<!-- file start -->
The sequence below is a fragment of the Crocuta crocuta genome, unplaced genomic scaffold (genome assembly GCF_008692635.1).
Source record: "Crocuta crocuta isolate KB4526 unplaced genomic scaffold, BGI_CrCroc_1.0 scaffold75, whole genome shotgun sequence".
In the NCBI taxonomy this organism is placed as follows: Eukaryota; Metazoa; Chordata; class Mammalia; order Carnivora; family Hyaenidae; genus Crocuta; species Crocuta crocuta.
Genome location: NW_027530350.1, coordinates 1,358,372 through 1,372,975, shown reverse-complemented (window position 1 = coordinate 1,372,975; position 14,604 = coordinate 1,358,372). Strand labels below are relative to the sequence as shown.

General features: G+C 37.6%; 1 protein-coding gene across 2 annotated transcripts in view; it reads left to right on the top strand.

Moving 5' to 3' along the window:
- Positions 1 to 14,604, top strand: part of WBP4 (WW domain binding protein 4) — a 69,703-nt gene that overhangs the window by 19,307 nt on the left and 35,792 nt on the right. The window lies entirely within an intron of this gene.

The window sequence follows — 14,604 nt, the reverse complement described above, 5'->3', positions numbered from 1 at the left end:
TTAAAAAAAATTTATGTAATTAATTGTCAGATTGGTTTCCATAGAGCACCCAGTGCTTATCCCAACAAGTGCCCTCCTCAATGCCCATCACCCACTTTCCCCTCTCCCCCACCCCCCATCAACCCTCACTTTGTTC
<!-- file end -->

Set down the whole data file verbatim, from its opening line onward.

The sequence below is a fragment of the Crocuta crocuta genome, unplaced genomic scaffold (genome assembly GCF_008692635.1).
Source record: "Crocuta crocuta isolate KB4526 unplaced genomic scaffold, BGI_CrCroc_1.0 scaffold75, whole genome shotgun sequence".
In the NCBI taxonomy this organism is placed as follows: Eukaryota; Metazoa; Chordata; class Mammalia; order Carnivora; family Hyaenidae; genus Crocuta; species Crocuta crocuta.
Genome location: NW_027530350.1, coordinates 1,358,372 through 1,372,975, shown reverse-complemented (window position 1 = coordinate 1,372,975; position 14,604 = coordinate 1,358,372). Strand labels below are relative to the sequence as shown.

General features: G+C 37.6%; 1 protein-coding gene across 2 annotated transcripts in view; it reads left to right on the top strand.

Moving 5' to 3' along the window:
- Positions 1 to 14,604, top strand: part of WBP4 (WW domain binding protein 4) — a 69,703-nt gene that overhangs the window by 19,307 nt on the left and 35,792 nt on the right. The window lies entirely within an intron of this gene.

The window sequence follows — 14,604 nt, the reverse complement described above, 5'->3', positions numbered from 1 at the left end:
TTAAAAAAAATTTATGTAATTAATTGTCAGATTGGTTTCCATAGAGCACCCAGTGCTTATCCCAACAAGTGCCCTCCTCAATGCCCATCACCCACTTTCCCCTCTCCCCCACCCCCCATCAACCCTCACTTTGTTC